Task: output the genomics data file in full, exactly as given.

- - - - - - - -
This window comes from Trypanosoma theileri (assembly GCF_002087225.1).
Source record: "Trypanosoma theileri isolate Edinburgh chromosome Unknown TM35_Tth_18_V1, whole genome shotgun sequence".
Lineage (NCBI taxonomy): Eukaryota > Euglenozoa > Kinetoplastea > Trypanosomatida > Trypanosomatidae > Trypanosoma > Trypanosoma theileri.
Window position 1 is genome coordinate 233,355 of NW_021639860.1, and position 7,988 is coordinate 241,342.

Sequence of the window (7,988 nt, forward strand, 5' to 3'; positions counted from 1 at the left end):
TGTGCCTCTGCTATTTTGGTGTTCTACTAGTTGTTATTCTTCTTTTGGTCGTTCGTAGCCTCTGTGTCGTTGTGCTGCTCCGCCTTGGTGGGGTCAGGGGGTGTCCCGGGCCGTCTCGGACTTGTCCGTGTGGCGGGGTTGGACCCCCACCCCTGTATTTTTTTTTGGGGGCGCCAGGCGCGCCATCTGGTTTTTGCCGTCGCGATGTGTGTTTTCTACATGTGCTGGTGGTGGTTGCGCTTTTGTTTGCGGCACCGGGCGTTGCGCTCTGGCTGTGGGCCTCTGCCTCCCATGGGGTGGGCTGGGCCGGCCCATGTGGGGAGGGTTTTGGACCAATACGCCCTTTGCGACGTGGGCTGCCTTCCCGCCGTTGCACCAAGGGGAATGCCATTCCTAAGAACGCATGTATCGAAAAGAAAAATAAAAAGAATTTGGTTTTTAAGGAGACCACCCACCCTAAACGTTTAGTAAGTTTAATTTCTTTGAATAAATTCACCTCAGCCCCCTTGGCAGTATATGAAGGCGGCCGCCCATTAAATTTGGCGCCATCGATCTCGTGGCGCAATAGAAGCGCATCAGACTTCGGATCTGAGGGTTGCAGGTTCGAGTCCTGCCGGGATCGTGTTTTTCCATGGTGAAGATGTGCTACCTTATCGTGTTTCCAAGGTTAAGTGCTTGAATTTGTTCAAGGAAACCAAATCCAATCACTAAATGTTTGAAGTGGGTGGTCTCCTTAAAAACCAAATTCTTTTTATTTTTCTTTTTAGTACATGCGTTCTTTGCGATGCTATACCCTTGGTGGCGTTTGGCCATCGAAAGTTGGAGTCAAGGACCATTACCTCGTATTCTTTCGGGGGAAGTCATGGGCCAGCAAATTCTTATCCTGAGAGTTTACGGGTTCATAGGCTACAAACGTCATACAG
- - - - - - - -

This window comes from Trypanosoma theileri (assembly GCF_002087225.1).
Source record: "Trypanosoma theileri isolate Edinburgh chromosome Unknown TM35_Tth_18_V1, whole genome shotgun sequence".
Lineage (NCBI taxonomy): Eukaryota > Euglenozoa > Kinetoplastea > Trypanosomatida > Trypanosomatidae > Trypanosoma > Trypanosoma theileri.
Window position 1 is genome coordinate 233,355 of NW_021639860.1, and position 7,988 is coordinate 241,342.

Sequence of the window (7,988 nt, forward strand, 5' to 3'; positions counted from 1 at the left end):
TGTGCCTCTGCTATTTTGGTGTTCTACTAGTTGTTATTCTTCTTTTGGTCGTTCGTAGCCTCTGTGTCGTTGTGCTGCTCCGCCTTGGTGGGGTCAGGGGGTGTCCCGGGCCGTCTCGGACTTGTCCGTGTGGCGGGGTTGGACCCCCACCCCTGTATTTTTTTTTGGGGGCGCCAGGCGCGCCATCTGGTTTTTGCCGTCGCGATGTGTGTTTTCTACATGTGCTGGTGGTGGTTGCGCTTTTGTTTGCGGCACCGGGCGTTGCGCTCTGGCTGTGGGCCTCTGCCTCCCATGGGGTGGGCTGGGCCGGCCCATGTGGGGAGGGTTTTGGACCAATACGCCCTTTGCGACGTGGGCTGCCTTCCCGCCGTTGCACCAAGGGGAATGCCATTCCTAAGAACGCATGTATCGAAAAGAAAAATAAAAAGAATTTGGTTTTTAAGGAGACCACCCACCCTAAACGTTTAGTAAGTTTAATTTCTTTGAATAAATTCACCTCAGCCCCCTTGGCAGTATATGAAGGCGGCCGCCCATTAAATTTGGCGCCATCGATCTCGTGGCGCAATAGAAGCGCATCAGACTTCGGATCTGAGGGTTGCAGGTTCGAGTCCTGCCGGGATCGTGTTTTTCCATGGTGAAGATGTGCTACCTTATCGTGTTTCCAAGGTTAAGTGCTTGAATTTGTTCAAGGAAACCAAATCCAATCACTAAATGTTTGAAGTGGGTGGTCTCCTTAAAAACCAAATTCTTTTTATTTTTCTTTTTAGTACATGCGTTCTTTGCGATGCTATACCCTTGGTGGCGTTTGGCCATCGAAAGTTGGAGTCAAGGACCATTACCTCGTATTCTTTCGGGGGAAGTCATGGGCCAGCAAATTCTTATCCTGAGAGTTTACGGGTTCATAGGCTACAAACGTCATACAG